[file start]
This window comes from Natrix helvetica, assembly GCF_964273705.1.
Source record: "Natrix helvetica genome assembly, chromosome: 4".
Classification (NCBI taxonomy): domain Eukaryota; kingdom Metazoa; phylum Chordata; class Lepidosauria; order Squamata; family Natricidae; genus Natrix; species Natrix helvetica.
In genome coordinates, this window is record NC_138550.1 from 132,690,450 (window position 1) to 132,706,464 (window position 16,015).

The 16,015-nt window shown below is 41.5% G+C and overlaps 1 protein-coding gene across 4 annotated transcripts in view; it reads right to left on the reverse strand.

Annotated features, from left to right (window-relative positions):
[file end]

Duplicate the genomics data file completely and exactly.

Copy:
This window comes from Natrix helvetica, assembly GCF_964273705.1.
Source record: "Natrix helvetica genome assembly, chromosome: 4".
Classification (NCBI taxonomy): domain Eukaryota; kingdom Metazoa; phylum Chordata; class Lepidosauria; order Squamata; family Natricidae; genus Natrix; species Natrix helvetica.
In genome coordinates, this window is record NC_138550.1 from 132,690,450 (window position 1) to 132,706,464 (window position 16,015).

The 16,015-nt window shown below is 41.5% G+C and overlaps 1 protein-coding gene across 4 annotated transcripts in view; it reads right to left on the reverse strand.

Annotated features, from left to right (window-relative positions):